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Officer James Thornton
Officer James Thornton

Officer James Alfred Thornton

End of Watch: October 16, 1937

On October 16, 1937, Officer James Thornton was on his first day of duty with the St. Petersburg Police Department. Thornton checked on duty at 4:00 p.m. with his senior partner, Officer William Glenn Newberry, and they were assigned to work at the Downie Brother’s Circus at Campbell Park. Early in their shift, a verbal altercation occurred between an intoxicated citizen, J.O. Moses, and the officers, and Moses was ordered to leave the circus. A few minutes after 8:00 p.m., Moses returned to the circus with a gun. Moses shot Thornton from behind killing him instantly and then turned and shot Newberry in the right breast and kidney. Newberry could not use his right arm, but was able to draw his firearm with his left hand and fire three rounds at Moses, who was running away. When the crowd on scene attempted to help Newberry, he was quoted as saying, “get my buddy”. Newberry’s own brother and fellow City Patrolman, Robert “Earl” Newberry gave blood at Mound Park Hospital, as did others, but Newberry died at 0405 hours on the following day.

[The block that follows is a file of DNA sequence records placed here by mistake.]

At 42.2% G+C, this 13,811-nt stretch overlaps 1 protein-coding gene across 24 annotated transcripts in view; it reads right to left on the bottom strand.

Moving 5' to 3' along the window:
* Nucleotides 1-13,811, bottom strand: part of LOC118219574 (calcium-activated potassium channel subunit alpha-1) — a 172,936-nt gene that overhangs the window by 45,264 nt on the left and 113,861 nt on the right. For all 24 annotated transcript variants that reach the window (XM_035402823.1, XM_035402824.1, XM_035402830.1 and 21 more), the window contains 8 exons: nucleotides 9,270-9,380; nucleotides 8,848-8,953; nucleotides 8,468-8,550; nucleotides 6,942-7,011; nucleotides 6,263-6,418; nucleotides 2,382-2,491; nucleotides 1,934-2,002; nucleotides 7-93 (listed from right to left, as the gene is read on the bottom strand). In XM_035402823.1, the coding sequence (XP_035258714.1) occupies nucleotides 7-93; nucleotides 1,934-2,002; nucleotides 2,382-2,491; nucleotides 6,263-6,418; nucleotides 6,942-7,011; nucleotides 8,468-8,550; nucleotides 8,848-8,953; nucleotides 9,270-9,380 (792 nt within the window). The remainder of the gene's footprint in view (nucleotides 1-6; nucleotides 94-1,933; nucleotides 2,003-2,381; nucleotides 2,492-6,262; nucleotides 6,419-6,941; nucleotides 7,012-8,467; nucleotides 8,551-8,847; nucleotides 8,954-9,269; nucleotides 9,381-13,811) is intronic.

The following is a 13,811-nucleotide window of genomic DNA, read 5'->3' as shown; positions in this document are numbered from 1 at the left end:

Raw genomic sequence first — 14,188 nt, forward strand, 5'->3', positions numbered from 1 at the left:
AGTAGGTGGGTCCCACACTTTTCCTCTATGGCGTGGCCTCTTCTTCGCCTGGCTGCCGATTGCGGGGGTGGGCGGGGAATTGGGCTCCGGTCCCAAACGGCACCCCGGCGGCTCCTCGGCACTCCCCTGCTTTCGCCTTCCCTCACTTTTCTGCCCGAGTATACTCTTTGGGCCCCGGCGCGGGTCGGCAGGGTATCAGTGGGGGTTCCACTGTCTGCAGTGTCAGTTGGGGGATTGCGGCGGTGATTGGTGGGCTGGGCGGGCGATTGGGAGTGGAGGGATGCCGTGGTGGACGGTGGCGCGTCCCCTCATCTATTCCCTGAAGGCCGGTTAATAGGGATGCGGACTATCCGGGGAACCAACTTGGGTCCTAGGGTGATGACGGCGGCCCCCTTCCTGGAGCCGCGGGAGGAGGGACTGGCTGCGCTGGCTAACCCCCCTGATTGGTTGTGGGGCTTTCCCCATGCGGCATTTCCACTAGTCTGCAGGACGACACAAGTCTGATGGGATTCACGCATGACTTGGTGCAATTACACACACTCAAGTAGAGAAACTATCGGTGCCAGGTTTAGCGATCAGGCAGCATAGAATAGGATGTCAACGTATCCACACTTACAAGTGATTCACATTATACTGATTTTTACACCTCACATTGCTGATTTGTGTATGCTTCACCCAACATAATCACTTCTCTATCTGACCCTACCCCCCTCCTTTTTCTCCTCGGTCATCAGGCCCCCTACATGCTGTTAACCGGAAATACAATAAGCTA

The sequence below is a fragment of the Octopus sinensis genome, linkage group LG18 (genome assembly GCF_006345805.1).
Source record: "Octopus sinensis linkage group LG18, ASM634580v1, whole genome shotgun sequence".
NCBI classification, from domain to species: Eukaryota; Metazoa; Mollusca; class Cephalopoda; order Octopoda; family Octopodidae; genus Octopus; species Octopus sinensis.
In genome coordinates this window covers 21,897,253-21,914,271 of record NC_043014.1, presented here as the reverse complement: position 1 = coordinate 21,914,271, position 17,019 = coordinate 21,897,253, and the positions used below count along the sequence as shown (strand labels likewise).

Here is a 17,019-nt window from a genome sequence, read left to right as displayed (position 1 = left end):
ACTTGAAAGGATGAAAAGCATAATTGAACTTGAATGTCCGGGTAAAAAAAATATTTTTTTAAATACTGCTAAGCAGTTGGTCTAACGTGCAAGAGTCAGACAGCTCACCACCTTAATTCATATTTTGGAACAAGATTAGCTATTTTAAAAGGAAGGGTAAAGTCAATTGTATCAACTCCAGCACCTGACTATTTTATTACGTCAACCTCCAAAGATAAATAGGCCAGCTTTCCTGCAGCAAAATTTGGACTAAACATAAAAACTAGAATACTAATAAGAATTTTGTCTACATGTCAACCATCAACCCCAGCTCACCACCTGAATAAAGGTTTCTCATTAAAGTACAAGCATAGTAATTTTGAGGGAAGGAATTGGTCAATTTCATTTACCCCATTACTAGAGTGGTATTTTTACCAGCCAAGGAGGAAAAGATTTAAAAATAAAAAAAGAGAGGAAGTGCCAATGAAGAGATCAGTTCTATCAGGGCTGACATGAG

The shooting suspect, Moses was tracked down to an apartment house in the 1200 block of 3 Avenue South. After further resistance from Moses, Officer J. Z. Stanley shot Moses twice. Many citizens of the City were also out looking for Moses, including Thornton’s own twin brother, John D. Thornton, who arrived on scene as Moses died.

Officer Thornton was survived by his parents; his wife, Ethel; and his three siblings listed above. The large funeral service was held at the Southern Methodist Church and over 100 vehicles lined the procession to the burial at Royal Palm Cemetery.

At age 24 and with 1 day of service, Officer James Alfred Thornton was the sixth St. Petersburg police officer to be killed in the line of duty.

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